Nigerian Navy Fleet

Frigates / Offshore Patrol Vessels

File:NigeriaNavy NNS Thunder.jpg

NigeriaNavy NNS Thunder

Ship name and Pennant no. Class Origin Notes
NNS Aradu (F89) MEKO 360 Type H1 Frigate  Germany
NNS Thunder (F90) Hamilton class cutter/OPV United States active
NNS To be named (F91) P18N Class  China


Ship name and Pennant no. Class Origin Notes
NNS Dorina (F81) Vosper Thornycroft MK3  United Kingdom
NNS Otobo (F82) Vosper Thornycroft MK3  United Kingdom
NNS Erinomi (F83) Vosper Thornycroft MK9  United Kingdom
NNS Enymiri (F84) Vosper Thornycroft MK9  United Kingdom

Fast Attack Craft / Patrol Boats

Ship name and Pennant no. Class Origin Notes
NNS Andoni (P100) Seaward Defence Boat  Nigeria Built at the Nigerian Naval Dockyard 2012
NNS Ekpe (P178) Luerssen FPB57 Fast Patrol Boat  Germany
NNS Damisa (P179) Luerssen FPB57 Fast Patrol Boat  Germany
NNS Agu (P180) Luerssen FPB57 Fast Patrol Boat  Germany
NNS Siri (P181) Combattante IIIB Fast Attack Craft  France/ Italy
NNS Ayam (P182) Combattante IIIB Fast Attack Craft  France/ Italy
NNS Ekun (P183) Combattante IIIB Fast Attack Craft  France/ Italy
NNS Burutu (P174) Sea Eagle Fast Patrol Craft  Singapore
NNS Zaria (??) Sea Eagle Fast Patrol Craft  Singapore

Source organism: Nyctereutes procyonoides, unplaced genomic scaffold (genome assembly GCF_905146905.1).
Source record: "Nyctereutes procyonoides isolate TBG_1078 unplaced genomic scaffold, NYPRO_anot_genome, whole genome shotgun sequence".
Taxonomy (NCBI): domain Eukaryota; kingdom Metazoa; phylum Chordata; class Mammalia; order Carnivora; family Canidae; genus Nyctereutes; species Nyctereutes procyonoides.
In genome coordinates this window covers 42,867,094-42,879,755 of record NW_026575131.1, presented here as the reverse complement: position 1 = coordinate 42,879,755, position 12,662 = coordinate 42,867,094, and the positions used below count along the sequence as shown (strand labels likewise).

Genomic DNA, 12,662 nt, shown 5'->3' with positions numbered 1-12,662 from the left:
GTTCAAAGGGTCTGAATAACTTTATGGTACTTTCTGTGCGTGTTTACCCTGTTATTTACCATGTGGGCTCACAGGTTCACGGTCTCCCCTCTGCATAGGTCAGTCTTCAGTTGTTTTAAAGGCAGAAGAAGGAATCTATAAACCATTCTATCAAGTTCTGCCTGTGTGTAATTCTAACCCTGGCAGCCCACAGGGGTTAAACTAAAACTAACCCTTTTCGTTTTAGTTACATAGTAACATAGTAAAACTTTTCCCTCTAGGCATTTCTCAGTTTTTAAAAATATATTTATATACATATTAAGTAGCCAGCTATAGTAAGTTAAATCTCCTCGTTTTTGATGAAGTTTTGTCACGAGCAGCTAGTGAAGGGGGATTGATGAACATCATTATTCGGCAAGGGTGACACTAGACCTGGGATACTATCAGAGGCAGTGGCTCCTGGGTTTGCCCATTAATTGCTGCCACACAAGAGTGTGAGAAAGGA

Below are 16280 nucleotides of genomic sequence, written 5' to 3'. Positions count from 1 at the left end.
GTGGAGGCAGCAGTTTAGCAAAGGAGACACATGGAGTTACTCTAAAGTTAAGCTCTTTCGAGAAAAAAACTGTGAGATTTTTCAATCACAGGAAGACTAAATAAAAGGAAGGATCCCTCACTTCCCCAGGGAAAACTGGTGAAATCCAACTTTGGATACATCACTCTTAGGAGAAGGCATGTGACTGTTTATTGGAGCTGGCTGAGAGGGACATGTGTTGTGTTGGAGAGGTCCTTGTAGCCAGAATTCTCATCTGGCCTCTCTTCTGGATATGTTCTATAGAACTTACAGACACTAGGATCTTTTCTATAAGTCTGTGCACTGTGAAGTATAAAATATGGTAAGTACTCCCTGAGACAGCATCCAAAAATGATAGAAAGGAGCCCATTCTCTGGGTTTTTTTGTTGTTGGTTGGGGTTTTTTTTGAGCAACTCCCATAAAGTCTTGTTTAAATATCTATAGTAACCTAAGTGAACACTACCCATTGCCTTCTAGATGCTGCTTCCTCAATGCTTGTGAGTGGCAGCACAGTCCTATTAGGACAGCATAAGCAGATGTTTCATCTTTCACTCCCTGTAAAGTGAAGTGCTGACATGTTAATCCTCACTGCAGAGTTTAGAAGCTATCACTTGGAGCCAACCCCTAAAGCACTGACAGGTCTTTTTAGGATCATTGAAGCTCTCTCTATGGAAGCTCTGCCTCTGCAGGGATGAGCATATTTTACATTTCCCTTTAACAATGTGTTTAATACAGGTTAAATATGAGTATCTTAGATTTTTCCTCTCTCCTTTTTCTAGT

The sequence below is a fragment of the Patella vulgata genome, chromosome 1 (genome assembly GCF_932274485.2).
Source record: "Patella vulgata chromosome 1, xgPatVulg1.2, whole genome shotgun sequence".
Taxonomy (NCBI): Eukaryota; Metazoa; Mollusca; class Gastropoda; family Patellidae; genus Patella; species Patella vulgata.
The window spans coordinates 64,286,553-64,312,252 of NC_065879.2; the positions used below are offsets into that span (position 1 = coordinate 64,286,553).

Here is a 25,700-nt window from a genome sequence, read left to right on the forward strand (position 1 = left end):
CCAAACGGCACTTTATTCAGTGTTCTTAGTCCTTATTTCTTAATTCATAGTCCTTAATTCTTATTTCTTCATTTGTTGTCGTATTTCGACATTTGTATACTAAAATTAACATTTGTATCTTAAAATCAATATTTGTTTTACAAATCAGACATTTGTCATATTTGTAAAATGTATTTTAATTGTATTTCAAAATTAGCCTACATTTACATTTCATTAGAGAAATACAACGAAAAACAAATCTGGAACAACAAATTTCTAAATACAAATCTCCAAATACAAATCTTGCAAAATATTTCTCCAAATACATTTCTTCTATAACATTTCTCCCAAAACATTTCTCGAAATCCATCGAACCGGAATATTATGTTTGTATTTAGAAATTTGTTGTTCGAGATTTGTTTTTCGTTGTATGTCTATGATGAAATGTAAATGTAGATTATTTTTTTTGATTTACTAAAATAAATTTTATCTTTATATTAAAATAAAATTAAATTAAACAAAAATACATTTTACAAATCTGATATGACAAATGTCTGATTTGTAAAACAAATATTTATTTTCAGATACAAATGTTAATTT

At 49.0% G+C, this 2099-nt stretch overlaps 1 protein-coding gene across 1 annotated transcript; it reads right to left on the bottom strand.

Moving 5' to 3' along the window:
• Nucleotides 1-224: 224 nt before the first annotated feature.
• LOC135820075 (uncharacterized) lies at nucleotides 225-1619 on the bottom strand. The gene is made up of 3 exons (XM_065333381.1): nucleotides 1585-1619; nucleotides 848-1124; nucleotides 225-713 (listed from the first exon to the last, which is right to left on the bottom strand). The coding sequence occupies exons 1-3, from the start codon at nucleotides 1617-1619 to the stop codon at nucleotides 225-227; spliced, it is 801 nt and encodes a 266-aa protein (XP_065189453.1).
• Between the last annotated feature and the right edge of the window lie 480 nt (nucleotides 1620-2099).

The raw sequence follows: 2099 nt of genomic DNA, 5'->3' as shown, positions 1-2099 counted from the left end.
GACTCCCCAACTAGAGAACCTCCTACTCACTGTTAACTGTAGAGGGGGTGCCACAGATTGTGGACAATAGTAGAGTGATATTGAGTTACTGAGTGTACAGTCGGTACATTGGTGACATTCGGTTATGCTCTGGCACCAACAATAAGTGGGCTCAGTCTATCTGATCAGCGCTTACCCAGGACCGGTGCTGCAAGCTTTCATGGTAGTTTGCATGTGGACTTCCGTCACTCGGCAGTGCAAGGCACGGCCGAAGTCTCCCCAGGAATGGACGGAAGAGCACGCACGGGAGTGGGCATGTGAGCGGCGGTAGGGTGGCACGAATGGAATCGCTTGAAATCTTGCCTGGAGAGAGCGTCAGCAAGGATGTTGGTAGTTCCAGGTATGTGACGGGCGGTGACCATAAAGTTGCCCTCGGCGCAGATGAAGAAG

Patrol Cutters

Ship name and Pennant no. Class Origin Notes
NNS Kyanwa (A 501) Class C, buoy tender United States ex USCGC Sedge (WLB-402)[5]
NNS Ologbo (A 502) Class A, buoy tender United States ex USCGC Cowslip (WLB-277).[6]
NNS Nwamba (A 503) Class C, buoy tender United States ex USCGC Firebush (WLB-393)[7]
NNS Obula (A 504) Class C, buoy tender United States ex USCGC Sassafras (WLB-401).[8]

Inshore Patrol Craft

Type In service Origin Notes
Shaldag MK2 Class Fast Patrol Boat 5[9]  Israel
Manta Class Patrol Boat 22[9]  Singapore
Defender Class Boat (RB-S) 15 United States


Ship name and Pennant no. Class Origin Notes
NNS Ohue (M371) Lerici Class Coastal minesweeper  Italy
NNS Barama (M372) Lerici Class Coastal minesweeper  Italy

Amphibious Ships

Ship name and Pennant no. Class Origin Notes
NNS Ambe (LST1312) Ro-Ro Landing Ship, Tank  Germany
NNS Ofiom (LST1313) Ro-Ro Landing Ship, Tank  Germany


Ship name and Pennant no. Class Origin Notes
NNS Lana (A 498) Bulldog class survey vessel  United Kingdom
NNS Amariya (??) ?? ?? Presidential yacht and training ship[10]
NNS Argungu (P 165) Argungu Class  Germany
NNS Yola (P 166) Argungu Class  Germany
NNS Bras (P 169) Argungu Class  Germany
NNS Epe (P 170) Argungu Class  Germany
NNS Makurdi (P 167) Makurdi Class  United Kingdom
NNS Hadejia (P 168) Makurdi Class  United Kingdom
NNS Jebba (P 171) Makurdi Class  United Kingdom
NNS Oguta (P 172) Makurdi Class  United Kingdom
NNS Ruwan Yaro (A 497) ?? ??

Naval Aviation

Aircraft Type Origin In service Notes
Agusta A109 helicopter Light utility helicopter  Italy 8
Aeronautics Aerostar Reconnaissance UAV  Israel ??
Westland Lynx Anti-Submarine Warfare (ASW) helicopter  United Kingdom (3) inactive